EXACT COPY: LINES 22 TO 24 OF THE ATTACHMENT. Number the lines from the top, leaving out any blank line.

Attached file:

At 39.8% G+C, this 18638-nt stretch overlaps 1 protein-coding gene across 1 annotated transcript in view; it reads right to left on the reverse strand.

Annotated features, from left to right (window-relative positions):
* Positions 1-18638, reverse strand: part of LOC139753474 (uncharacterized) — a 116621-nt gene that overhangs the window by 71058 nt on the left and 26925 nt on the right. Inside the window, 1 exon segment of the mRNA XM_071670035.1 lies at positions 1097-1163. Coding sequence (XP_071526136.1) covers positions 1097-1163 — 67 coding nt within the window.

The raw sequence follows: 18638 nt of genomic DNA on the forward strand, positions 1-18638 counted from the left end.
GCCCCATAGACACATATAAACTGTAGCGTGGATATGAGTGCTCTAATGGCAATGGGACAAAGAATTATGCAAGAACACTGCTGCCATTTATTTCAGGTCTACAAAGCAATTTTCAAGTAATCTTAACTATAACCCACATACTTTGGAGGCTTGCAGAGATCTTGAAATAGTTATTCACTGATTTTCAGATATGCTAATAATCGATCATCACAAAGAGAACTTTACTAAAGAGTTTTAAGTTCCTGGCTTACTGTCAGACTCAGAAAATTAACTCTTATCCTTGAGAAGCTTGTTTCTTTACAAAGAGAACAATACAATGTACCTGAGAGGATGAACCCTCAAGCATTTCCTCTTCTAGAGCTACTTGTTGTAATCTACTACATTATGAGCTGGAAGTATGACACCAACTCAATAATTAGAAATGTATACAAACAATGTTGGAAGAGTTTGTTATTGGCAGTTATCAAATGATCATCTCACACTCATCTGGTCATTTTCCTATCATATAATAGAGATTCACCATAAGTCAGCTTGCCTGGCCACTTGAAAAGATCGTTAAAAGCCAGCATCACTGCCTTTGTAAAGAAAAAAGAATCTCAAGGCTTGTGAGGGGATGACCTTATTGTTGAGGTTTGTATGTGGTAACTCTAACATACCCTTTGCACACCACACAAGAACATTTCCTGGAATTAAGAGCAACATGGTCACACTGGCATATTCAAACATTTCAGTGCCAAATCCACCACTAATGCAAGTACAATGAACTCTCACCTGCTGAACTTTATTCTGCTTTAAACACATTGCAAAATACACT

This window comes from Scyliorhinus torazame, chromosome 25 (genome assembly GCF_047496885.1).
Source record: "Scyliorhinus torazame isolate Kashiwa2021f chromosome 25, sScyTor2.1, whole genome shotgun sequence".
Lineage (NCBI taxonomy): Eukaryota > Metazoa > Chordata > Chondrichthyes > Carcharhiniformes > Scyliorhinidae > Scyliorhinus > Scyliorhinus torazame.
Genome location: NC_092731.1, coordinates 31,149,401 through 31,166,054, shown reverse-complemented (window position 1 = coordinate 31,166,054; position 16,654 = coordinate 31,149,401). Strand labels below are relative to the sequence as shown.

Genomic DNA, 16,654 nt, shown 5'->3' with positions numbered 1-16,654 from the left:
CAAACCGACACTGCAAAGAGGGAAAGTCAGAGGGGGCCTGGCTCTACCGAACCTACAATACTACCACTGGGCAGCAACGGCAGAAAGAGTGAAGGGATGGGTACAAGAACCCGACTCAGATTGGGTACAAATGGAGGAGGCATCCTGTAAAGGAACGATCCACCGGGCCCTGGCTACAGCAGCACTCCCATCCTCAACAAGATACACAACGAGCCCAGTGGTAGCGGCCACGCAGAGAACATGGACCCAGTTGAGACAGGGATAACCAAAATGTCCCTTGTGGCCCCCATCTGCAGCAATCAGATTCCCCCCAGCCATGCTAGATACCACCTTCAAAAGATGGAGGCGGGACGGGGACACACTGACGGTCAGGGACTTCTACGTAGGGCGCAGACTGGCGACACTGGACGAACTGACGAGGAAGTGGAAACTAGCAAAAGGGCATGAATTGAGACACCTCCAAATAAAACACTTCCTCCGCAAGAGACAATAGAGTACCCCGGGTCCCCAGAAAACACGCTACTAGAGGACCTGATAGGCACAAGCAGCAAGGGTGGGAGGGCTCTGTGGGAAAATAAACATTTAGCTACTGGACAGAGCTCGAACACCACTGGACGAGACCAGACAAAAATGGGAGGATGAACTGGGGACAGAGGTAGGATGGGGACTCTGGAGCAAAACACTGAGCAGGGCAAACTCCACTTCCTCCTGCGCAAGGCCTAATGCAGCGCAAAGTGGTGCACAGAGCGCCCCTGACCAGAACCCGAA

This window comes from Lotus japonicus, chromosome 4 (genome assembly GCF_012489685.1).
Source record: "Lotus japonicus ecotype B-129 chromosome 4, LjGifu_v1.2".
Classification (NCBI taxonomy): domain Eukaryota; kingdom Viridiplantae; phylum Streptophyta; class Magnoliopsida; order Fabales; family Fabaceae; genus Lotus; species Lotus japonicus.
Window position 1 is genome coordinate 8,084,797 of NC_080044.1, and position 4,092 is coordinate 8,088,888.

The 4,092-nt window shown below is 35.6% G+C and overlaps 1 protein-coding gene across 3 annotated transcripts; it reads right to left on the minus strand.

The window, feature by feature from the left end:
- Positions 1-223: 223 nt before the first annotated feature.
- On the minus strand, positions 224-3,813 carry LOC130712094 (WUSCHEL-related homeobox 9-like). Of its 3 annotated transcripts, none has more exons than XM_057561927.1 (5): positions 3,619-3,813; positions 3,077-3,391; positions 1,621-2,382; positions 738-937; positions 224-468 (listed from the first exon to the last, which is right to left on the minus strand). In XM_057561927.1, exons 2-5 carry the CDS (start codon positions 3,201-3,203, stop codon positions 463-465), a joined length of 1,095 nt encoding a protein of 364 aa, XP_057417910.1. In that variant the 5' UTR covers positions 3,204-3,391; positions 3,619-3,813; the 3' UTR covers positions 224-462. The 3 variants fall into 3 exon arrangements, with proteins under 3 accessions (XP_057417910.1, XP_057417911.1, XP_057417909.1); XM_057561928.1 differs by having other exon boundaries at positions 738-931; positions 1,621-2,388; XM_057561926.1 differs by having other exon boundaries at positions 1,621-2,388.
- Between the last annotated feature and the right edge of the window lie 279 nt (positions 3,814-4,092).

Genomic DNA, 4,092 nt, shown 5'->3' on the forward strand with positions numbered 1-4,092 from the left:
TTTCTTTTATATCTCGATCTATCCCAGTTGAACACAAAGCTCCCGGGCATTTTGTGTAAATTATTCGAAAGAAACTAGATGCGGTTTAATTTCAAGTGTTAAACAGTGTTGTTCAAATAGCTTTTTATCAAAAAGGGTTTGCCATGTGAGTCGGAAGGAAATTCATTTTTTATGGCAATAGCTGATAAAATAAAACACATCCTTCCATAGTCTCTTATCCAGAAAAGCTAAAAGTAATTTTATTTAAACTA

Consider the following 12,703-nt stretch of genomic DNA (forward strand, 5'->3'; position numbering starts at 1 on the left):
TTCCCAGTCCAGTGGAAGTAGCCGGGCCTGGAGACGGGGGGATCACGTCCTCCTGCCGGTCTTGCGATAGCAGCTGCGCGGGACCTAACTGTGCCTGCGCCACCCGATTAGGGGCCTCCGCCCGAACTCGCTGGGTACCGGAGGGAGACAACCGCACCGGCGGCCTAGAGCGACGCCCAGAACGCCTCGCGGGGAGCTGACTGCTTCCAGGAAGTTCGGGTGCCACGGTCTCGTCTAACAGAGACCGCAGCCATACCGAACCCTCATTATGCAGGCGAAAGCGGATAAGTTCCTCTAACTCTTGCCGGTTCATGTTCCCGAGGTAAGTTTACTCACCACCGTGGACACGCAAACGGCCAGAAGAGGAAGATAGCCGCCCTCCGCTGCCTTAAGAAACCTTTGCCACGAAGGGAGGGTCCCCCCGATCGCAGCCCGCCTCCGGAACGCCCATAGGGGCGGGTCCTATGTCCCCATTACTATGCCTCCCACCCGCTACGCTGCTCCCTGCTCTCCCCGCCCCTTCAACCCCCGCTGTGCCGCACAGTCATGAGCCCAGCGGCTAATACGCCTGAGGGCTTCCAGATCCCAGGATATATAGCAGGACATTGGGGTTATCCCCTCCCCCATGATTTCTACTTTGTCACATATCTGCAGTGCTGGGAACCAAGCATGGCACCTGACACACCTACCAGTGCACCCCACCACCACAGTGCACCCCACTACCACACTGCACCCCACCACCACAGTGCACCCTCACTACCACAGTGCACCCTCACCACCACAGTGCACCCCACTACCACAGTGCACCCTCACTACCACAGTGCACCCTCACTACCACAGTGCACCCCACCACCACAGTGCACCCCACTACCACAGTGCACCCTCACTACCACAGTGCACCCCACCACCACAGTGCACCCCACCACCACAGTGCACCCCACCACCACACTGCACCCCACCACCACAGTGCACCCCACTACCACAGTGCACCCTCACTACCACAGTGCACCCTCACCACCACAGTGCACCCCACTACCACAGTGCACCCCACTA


TTTCTTTTATATCTCGATCTATCCCAGTTGAACACAAAGCTCCCGGGCATTTTGTGTAAATTATTCGAAAGAAACTAGATGCGGTTTAATTTCAAGTGTTAAACAGTGTTGTTCAAATAGCTTTTTATCAAAAAGGGTTTGCCATGTGAGTCGGAAGGAAATTCATTTTTTATGGCAATAGCTGATAAAATAAAACACATCCTTCCATAGTCTCTTATCCAGAAAAGCTAAAAGTAATTTTATTTAAACTA

Consider the following 12,703-nt stretch of genomic DNA (forward strand, 5'->3'; position numbering starts at 1 on the left):
TTCCCAGTCCAGTGGAAGTAGCCGGGCCTGGAGACGGGGGGATCACGTCCTCCTGCCGGTCTTGCGATAGCAGCTGCGCGGGACCTAACTGTGCCTGCGCCACCCGATTAGGGGCCTCCGCCCGAACTCGCTGGGTACCGGAGGGAGACAACCGCACCGGCGGCCTAGAGCGACGCCCAGAACGCCTCGCGGGGAGCTGACTGCTTCCAGGAAGTTCGGGTGCCACGGTCTCGTCTAACAGAGACCGCAGCCATACCGAACCCTCATTATGCAGGCGAAAGCGGATAAGTTCCTCTAACTCTTGCCGGTTCATGTTCCCGAGGTAAGTTTACTCACCACCGTGGACACGCAAACGGCCAGAAGAGGAAGATAGCCGCCCTCCGCTGCCTTAAGAAACCTTTGCCACGAAGGGAGGGTCCCCCCGATCGCAGCCCGCCTCCGGAACGCCCATAGGGGCGGGTCCTATGTCCCCATTACTATGCCTCCCACCCGCTACGCTGCTCCCTGCTCTCCCCGCCCCTTCAACCCCCGCTGTGCCGCACAGTCATGAGCCCAGCGGCTAATACGCCTGAGGGCTTCCAGATCCCAGGATATATAGCAGGACATTGGGGTTATCCCCTCCCCCATGATTTCTACTTTGTCACATATCTGCAGTGCTGGGAACCAAGCATGGCACCTGACACACCTACCAGTGCACCCCACCACCACAGTGCACCCCACTACCACACTGCACCCCACCACCACAGTGCACCCTCACTACCACAGTGCACCCTCACCACCACAGTGCACCCCACTACCACAGTGCACCCTCACTACCACAGTGCACCCTCACTACCACAGTGCACCCCACCACCACAGTGCACCCCACTACCACAGTGCACCCTCACTACCACAGTGCACCCCACCACCACAGTGCACCCCACCACCACAGTGCACCCCACCACCACACTGCACCCCACCACCACAGTGCACCCCACTACCACAGTGCACCCTCACTACCACAGTGCACCCTCACCACCACAGTGCACCCCACTACCACAGTGCACCCCACTA